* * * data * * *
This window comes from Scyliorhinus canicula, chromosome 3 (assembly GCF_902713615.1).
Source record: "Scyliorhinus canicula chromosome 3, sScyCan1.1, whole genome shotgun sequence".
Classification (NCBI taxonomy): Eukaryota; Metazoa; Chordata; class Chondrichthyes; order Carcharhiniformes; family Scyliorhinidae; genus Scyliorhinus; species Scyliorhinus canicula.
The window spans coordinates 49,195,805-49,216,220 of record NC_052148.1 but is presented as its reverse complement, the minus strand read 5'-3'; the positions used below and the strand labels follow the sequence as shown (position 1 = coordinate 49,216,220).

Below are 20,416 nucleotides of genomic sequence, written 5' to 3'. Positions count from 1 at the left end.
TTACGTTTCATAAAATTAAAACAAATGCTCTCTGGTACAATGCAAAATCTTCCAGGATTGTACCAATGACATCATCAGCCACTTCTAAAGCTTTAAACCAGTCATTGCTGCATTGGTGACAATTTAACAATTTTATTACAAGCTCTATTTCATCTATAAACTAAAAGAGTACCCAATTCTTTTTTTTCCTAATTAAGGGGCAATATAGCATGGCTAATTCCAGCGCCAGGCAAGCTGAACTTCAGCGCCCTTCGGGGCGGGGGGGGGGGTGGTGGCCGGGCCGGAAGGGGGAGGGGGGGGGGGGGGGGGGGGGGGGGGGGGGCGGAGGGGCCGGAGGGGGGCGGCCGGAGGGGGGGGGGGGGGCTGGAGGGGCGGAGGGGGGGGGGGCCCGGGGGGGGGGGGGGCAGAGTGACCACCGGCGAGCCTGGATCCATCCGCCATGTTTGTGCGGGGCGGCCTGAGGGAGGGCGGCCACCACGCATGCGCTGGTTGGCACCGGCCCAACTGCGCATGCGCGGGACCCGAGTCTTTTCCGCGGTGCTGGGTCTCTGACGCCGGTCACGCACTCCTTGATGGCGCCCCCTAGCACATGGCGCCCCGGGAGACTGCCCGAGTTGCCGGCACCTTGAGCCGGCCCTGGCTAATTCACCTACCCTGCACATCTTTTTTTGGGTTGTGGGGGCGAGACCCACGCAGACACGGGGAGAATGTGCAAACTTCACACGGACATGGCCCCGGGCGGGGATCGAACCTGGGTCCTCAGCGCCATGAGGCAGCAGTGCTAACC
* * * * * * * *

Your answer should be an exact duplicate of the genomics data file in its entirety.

This window comes from Scyliorhinus canicula, chromosome 3 (assembly GCF_902713615.1).
Source record: "Scyliorhinus canicula chromosome 3, sScyCan1.1, whole genome shotgun sequence".
Classification (NCBI taxonomy): Eukaryota; Metazoa; Chordata; class Chondrichthyes; order Carcharhiniformes; family Scyliorhinidae; genus Scyliorhinus; species Scyliorhinus canicula.
The window spans coordinates 49,195,805-49,216,220 of record NC_052148.1 but is presented as its reverse complement, the minus strand read 5'-3'; the positions used below and the strand labels follow the sequence as shown (position 1 = coordinate 49,216,220).

Below are 20,416 nucleotides of genomic sequence, written 5' to 3'. Positions count from 1 at the left end.
TTACGTTTCATAAAATTAAAACAAATGCTCTCTGGTACAATGCAAAATCTTCCAGGATTGTACCAATGACATCATCAGCCACTTCTAAAGCTTTAAACCAGTCATTGCTGCATTGGTGACAATTTAACAATTTTATTACAAGCTCTATTTCATCTATAAACTAAAAGAGTACCCAATTCTTTTTTTTCCTAATTAAGGGGCAATATAGCATGGCTAATTCCAGCGCCAGGCAAGCTGAACTTCAGCGCCCTTCGGGGCGGGGGGGGGGGTGGTGGCCGGGCCGGAAGGGGGAGGGGGGGGGGGGGGGGGGGGGGGGGGGGGGCGGAGGGGCCGGAGGGGGGCGGCCGGAGGGGGGGGGGGGGGCTGGAGGGGCGGAGGGGGGGGGGGCCCGGGGGGGGGGGGGGCAGAGTGACCACCGGCGAGCCTGGATCCATCCGCCATGTTTGTGCGGGGCGGCCTGAGGGAGGGCGGCCACCACGCATGCGCTGGTTGGCACCGGCCCAACTGCGCATGCGCGGGACCCGAGTCTTTTCCGCGGTGCTGGGTCTCTGACGCCGGTCACGCACTCCTTGATGGCGCCCCCTAGCACATGGCGCCCCGGGAGACTGCCCGAGTTGCCGGCACCTTGAGCCGGCCCTGGCTAATTCACCTACCCTGCACATCTTTTTTTGGGTTGTGGGGGCGAGACCCACGCAGACACGGGGAGAATGTGCAAACTTCACACGGACATGGCCCCGGGCGGGGATCGAACCTGGGTCCTCAGCGCCATGAGGCAGCAGTGCTAACC